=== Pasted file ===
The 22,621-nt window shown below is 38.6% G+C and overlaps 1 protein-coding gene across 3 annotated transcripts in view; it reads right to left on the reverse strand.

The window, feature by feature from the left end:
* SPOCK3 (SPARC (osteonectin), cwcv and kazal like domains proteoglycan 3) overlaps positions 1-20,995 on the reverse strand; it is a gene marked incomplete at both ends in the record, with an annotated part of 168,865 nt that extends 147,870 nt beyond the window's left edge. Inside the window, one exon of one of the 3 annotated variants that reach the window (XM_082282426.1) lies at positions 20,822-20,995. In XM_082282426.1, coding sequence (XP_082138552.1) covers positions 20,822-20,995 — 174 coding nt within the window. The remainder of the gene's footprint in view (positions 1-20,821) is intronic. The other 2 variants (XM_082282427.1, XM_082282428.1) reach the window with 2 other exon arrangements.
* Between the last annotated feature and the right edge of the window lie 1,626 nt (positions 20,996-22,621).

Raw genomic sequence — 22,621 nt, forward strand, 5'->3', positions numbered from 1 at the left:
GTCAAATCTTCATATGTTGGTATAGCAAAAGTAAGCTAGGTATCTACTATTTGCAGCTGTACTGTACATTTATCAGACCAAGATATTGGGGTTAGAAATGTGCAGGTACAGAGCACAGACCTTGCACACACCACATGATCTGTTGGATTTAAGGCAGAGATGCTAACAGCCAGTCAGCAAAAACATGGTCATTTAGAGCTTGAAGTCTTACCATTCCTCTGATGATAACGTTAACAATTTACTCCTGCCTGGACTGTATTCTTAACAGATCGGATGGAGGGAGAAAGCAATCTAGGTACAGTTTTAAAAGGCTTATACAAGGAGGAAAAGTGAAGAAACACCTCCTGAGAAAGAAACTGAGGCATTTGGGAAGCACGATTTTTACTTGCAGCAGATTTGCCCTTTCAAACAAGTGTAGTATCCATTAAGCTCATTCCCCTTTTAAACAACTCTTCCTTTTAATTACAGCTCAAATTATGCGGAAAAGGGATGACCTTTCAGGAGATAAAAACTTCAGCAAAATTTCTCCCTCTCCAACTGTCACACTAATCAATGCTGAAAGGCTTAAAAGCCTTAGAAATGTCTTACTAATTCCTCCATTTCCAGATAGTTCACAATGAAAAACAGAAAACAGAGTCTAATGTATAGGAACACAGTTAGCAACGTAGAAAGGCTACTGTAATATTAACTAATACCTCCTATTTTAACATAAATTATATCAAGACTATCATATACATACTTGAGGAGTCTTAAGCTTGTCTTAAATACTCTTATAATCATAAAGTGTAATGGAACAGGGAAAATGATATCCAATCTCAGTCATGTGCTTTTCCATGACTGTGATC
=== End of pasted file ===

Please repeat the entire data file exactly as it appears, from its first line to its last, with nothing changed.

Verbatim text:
The 22,621-nt window shown below is 38.6% G+C and overlaps 1 protein-coding gene across 3 annotated transcripts in view; it reads right to left on the reverse strand.

The window, feature by feature from the left end:
* SPOCK3 (SPARC (osteonectin), cwcv and kazal like domains proteoglycan 3) overlaps positions 1-20,995 on the reverse strand; it is a gene marked incomplete at both ends in the record, with an annotated part of 168,865 nt that extends 147,870 nt beyond the window's left edge. Inside the window, one exon of one of the 3 annotated variants that reach the window (XM_082282426.1) lies at positions 20,822-20,995. In XM_082282426.1, coding sequence (XP_082138552.1) covers positions 20,822-20,995 — 174 coding nt within the window. The remainder of the gene's footprint in view (positions 1-20,821) is intronic. The other 2 variants (XM_082282427.1, XM_082282428.1) reach the window with 2 other exon arrangements.
* Between the last annotated feature and the right edge of the window lie 1,626 nt (positions 20,996-22,621).

Raw genomic sequence — 22,621 nt, forward strand, 5'->3', positions numbered from 1 at the left:
GTCAAATCTTCATATGTTGGTATAGCAAAAGTAAGCTAGGTATCTACTATTTGCAGCTGTACTGTACATTTATCAGACCAAGATATTGGGGTTAGAAATGTGCAGGTACAGAGCACAGACCTTGCACACACCACATGATCTGTTGGATTTAAGGCAGAGATGCTAACAGCCAGTCAGCAAAAACATGGTCATTTAGAGCTTGAAGTCTTACCATTCCTCTGATGATAACGTTAACAATTTACTCCTGCCTGGACTGTATTCTTAACAGATCGGATGGAGGGAGAAAGCAATCTAGGTACAGTTTTAAAAGGCTTATACAAGGAGGAAAAGTGAAGAAACACCTCCTGAGAAAGAAACTGAGGCATTTGGGAAGCACGATTTTTACTTGCAGCAGATTTGCCCTTTCAAACAAGTGTAGTATCCATTAAGCTCATTCCCCTTTTAAACAACTCTTCCTTTTAATTACAGCTCAAATTATGCGGAAAAGGGATGACCTTTCAGGAGATAAAAACTTCAGCAAAATTTCTCCCTCTCCAACTGTCACACTAATCAATGCTGAAAGGCTTAAAAGCCTTAGAAATGTCTTACTAATTCCTCCATTTCCAGATAGTTCACAATGAAAAACAGAAAACAGAGTCTAATGTATAGGAACACAGTTAGCAACGTAGAAAGGCTACTGTAATATTAACTAATACCTCCTATTTTAACATAAATTATATCAAGACTATCATATACATACTTGAGGAGTCTTAAGCTTGTCTTAAATACTCTTATAATCATAAAGTGTAATGGAACAGGGAAAATGATATCCAATCTCAGTCATGTGCTTTTCCATGACTGTGATC